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Everyday Cheapskate: Tax refund: not a good thing

A friend of mine is the comptroller of a small corporation. As such, she is required to handle all aspects of that company’s finances including payroll. She takes the opportunity to figure and tweak the withholding from her own paycheck to reach her goal of neither owing taxes nor being due a refund on April 15.

She’s really smart and fortunate to be able to track this so closely. Her goal is to always come within $100 of her total tax liability after itemizing her tax return. And she does.

I always wince with pain when a person tells me he or she is getting thousands of dollars in a tax refund. And it’s even worse when they do so with such gusto and pride — like it’s some kind of savings account. A righteous accomplishment. And invariably these are people who carry credit-card debt, convinced that they need it “just in case of emergencies,” followed by, “Hey, emergencies happen!”

It makes no sense for you to willingly over pay your taxes every payday, and then depend on credit cards to make up the shortfall when something unexpected happens. Paying double-digit interest on a revolving credit-card balance just adds insult to the financial injury.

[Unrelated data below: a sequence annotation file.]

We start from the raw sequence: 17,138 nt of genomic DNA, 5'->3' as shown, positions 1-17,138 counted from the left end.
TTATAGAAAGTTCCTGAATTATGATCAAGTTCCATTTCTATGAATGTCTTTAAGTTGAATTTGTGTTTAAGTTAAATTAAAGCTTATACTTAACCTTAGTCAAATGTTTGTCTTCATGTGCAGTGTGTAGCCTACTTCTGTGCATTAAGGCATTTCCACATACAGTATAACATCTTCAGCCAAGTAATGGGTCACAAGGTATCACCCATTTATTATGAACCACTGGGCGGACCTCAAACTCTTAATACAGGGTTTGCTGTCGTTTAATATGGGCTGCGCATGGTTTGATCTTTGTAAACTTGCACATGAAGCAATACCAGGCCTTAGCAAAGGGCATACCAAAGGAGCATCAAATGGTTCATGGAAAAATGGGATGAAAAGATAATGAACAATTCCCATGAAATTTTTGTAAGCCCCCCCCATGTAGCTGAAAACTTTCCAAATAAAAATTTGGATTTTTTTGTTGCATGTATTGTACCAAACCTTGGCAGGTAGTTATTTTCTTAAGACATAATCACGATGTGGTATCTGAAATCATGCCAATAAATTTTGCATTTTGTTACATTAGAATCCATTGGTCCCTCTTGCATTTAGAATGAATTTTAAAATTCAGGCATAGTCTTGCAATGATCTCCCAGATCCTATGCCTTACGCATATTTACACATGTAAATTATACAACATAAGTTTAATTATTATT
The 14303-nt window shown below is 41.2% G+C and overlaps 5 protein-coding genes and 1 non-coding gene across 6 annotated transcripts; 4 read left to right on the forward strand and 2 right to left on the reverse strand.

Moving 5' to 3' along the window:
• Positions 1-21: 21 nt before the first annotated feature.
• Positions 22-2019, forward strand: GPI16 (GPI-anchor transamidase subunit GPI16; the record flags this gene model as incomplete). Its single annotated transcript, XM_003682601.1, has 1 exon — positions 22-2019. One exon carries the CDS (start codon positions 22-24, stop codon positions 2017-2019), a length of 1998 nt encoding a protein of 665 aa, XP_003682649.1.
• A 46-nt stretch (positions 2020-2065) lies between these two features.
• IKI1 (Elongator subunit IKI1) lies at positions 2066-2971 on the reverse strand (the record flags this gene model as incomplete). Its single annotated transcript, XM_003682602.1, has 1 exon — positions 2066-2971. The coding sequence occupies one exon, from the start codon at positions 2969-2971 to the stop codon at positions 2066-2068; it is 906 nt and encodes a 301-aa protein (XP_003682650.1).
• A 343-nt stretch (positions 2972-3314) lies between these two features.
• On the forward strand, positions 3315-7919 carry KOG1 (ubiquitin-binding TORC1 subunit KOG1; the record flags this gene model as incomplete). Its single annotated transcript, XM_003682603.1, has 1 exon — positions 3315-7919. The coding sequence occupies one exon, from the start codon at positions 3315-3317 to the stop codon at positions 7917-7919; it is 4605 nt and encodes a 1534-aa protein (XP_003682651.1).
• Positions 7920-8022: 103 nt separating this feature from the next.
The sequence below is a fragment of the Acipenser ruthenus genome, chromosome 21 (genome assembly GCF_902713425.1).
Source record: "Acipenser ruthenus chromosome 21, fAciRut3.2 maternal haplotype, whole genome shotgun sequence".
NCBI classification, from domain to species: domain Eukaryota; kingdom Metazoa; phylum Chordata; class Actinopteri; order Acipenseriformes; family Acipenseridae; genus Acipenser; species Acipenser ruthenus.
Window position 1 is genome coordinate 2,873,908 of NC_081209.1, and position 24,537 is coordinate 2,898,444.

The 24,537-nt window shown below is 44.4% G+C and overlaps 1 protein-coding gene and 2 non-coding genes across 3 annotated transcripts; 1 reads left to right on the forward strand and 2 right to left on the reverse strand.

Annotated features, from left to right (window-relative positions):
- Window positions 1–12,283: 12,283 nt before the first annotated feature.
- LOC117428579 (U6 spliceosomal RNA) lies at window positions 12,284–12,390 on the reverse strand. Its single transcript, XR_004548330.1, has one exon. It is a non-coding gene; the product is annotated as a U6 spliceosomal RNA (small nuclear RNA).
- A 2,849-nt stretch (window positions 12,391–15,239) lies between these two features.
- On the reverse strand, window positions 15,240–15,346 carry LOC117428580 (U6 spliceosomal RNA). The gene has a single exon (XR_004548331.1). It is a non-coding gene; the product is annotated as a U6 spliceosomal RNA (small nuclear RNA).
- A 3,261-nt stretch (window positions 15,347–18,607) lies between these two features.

Another friend, a single mother, just recently got $4,500 in the mail as a federal tax refund. She’s one who struggles, depending heavily on her credit cards to make it through the month. Imagine if she would wise up and adjust her withholding so that the nearly $400 monthly overage stayed in her paycheck. And imagine further that she put that $400 into a special safe place just for emergencies. She would have the $4,500 available to stay out of debt. That just may be the money she needs to live financially responsibly.

Instead, she finds herself deeper in debt than she was a year ago and sees her tax refund as some kind of a windfall — found money, a gift from the government.

I just don’t get why people are so content to over pay their taxes and then receive not even a nickel in interest for having lent it to the government all year long. I hope you just don’t get it either.

If you have already or plan to receive a big refund in the future, do this: Divide the amount of your refund by the number of pay periods you have each year. Or if you are self-employed, divide by four. This is a rough estimate of the amount you are over paying each pay period, or quarterly if you pay estimated withholding.

Make an appointment with the department or person who handles payroll and request to fill out a new W-4 form. Ask this person to assist you in determining how many dependents to claim to make the proper adjustment. Or go to IRS.gov and use the withholding calculator. If you are self-employed have your accountant make the adjustment to your quarterly estimated forms.

One last thing. Before you see a dime of this adjustment in your next paycheck, take the steps necessary to make sure the overage does not evaporate or become absorbed in your daily spending. Have that amount automatically deposited into a savings account so you can keep you eye on it and so it will be there when you need it.

Mary Hunt is founder of www.DebtProofLiving.com and author of 24 books, including her 2013 release, “The Smart Woman’s Guide to Planning for Retirement.” You can email her at mary@everyday

cheapskate.com, or write to Everyday Cheapskate, P.O. Box 2099, Cypress, CA 90630.

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